jump to navigation

How do you handle time off? August 19, 2009

Posted by Jill (@bonnjill) in Business practices.
trackback

The Urban Muse’s post today, Open Thread: How Do You Handle Time Off?, was extremely timely, as I was complaining on Twitter and LinkedIn yesterday about business being slow. Several people responded to my complaints via Twitter and e-mail to assure me that it was simply a summer lull. As an overworked translator this is the first time I have experienced a summer lull though, so it was a little disconcerting. That said, as soon as I voiced my frustration to the world a 3,000 word job landed on my desk. The fact remains that business is still slower than last year. I think there are several factors at play, including the fact that my favorite client hasn’t had any German-English requests in quite a while (I think their client hired an in-house translator). I know that things will pick up again in September though, so there is that to look forward to.

The Urban Muse had a good point though when she summed it up with “This time of year it seems like everyone is either on vacation or getting ready for a vacation. Even freelancers need time off, though it can be tricky for us to swing.” We need to take time off and relax. The Masked Translator wrote a good post back in February on stinkin’ thinkin’ called Freaking Out About the Economy, and I couldn’t agree more. I think the recession and all the negative talk has made me a little crazy. Things have definitely slowed down for me, but I still have work coming in – just not the big jobs I have gotten in the past.

Susan asks several very relevant questions in her Open Thread: Have you taken any time off this summer? And if so, did you check email or work while you were gone? I know I am guilty of this. I rarely go anywhere without toting my laptop with me. I have been known to work on the rare occasions I am away from home. I am accompanying a friend to Myrtle Beach in October. She is planning a conference for hospital administrators, and I am going to keep her company in the car. I am getting a free hotel room and access to the conference – and am planning on working from the hotel room. I also plan to network my butt off :-), but I have a big project starting up in September that will be spanning several months so working from the hotel is also a necessity. However, I have also booked a vacation to the Everglades for late February/early March (when I will be sick of winter and aching for warmth and sunshine). I’ll be enjoying the Everglades and the coral reefs on an “aquatic and birding adventure.” I will not be bringing my laptop with me and will set my autoresponder. I have found sending e-mail announcements isn’t the best way for me, because inevitably some client I didn’t think to inform (because I haven’t worked with them in a year) will inevitably contact me with a job while I’m gone. An autoresponder ensures everyone is aware of my absence and can contact someone else if it is urgent – or wait until I return.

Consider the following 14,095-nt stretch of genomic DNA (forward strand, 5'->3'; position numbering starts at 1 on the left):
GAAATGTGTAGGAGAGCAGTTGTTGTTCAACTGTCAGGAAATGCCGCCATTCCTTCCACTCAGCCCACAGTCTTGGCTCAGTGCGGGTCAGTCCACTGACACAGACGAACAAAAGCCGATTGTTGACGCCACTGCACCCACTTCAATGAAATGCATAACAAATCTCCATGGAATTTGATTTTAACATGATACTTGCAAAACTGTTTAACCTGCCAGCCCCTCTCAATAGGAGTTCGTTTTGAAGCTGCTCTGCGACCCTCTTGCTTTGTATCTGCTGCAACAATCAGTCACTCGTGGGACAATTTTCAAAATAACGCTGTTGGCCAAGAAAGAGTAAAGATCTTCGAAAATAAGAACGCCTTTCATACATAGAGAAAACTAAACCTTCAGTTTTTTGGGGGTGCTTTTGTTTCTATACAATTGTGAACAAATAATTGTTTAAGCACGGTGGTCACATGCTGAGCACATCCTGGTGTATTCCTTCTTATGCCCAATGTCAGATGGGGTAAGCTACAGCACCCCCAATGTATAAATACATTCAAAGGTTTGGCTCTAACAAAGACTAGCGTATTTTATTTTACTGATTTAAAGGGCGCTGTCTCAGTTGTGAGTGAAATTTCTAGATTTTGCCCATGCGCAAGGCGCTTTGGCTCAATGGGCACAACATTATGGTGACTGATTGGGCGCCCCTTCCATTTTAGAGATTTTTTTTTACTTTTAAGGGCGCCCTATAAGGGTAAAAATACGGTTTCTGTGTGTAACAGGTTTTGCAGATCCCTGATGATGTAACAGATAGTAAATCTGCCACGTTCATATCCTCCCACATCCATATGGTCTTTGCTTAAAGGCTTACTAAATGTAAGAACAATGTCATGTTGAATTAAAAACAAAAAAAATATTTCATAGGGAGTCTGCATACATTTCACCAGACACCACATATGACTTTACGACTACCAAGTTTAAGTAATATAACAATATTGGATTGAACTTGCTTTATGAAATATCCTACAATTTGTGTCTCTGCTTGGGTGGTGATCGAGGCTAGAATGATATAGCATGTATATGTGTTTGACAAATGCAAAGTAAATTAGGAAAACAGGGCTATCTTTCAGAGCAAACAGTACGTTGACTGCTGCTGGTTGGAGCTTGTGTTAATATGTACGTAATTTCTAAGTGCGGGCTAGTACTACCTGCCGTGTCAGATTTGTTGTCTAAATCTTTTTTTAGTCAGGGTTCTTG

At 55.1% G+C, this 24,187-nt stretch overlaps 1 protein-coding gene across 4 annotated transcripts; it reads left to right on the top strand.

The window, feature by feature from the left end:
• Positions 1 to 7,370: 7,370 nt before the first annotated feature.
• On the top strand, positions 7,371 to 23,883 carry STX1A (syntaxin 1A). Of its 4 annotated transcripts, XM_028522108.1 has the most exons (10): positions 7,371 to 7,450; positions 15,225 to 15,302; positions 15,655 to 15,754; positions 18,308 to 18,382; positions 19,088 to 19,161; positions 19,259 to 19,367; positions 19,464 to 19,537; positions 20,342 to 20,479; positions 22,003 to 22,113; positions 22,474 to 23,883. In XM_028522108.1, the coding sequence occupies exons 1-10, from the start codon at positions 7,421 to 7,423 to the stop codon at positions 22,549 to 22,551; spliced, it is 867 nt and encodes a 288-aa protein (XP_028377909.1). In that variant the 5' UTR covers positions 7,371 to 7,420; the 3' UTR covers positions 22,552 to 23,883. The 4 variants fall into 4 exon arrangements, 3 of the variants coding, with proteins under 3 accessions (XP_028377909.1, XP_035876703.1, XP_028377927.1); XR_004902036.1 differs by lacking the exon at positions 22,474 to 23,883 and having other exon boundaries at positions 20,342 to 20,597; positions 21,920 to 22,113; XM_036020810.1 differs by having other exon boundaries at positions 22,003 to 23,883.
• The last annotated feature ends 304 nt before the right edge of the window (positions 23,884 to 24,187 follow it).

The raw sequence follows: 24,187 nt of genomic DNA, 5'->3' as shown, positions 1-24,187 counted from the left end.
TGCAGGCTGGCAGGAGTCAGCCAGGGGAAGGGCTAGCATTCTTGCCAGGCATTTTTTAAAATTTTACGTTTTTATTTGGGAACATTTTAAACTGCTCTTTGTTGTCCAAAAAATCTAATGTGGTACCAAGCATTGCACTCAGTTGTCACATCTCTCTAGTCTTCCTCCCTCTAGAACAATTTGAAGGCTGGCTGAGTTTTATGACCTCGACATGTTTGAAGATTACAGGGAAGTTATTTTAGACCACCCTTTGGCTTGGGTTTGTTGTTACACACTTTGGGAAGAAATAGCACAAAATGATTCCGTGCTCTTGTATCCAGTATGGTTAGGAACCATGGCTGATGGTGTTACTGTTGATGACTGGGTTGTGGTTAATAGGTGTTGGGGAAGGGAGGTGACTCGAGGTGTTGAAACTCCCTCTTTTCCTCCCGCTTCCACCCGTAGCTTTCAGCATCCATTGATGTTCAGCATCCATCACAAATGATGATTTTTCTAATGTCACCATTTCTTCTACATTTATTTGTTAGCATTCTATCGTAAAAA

That said, I had a mini-vacation of sorts this past week. I had a couple slow days at the end of last week and early this week. Had I known it was going to be slow, I probably would have taken better advantage of them and actually done something fun instead of puttering around my apartment and checking my e-mail every hour to see if a job request had come in.  In the meantime, I will be taking it easy next week, because Susanne III and several other friends are coming into town to celebrate my Big 40 next weekend. I’m kayaking with my dad on Lake Erie on the afternoon of the 26th. Susanne and Chuck arrive the evening of the 27th. We’re going to cruise the Cuyahoga River and Lake Erie on the 28th. And I have to prepare for the big party I’m throwing on Saturday at some point. I’ll probably set my autoresponder on those days too.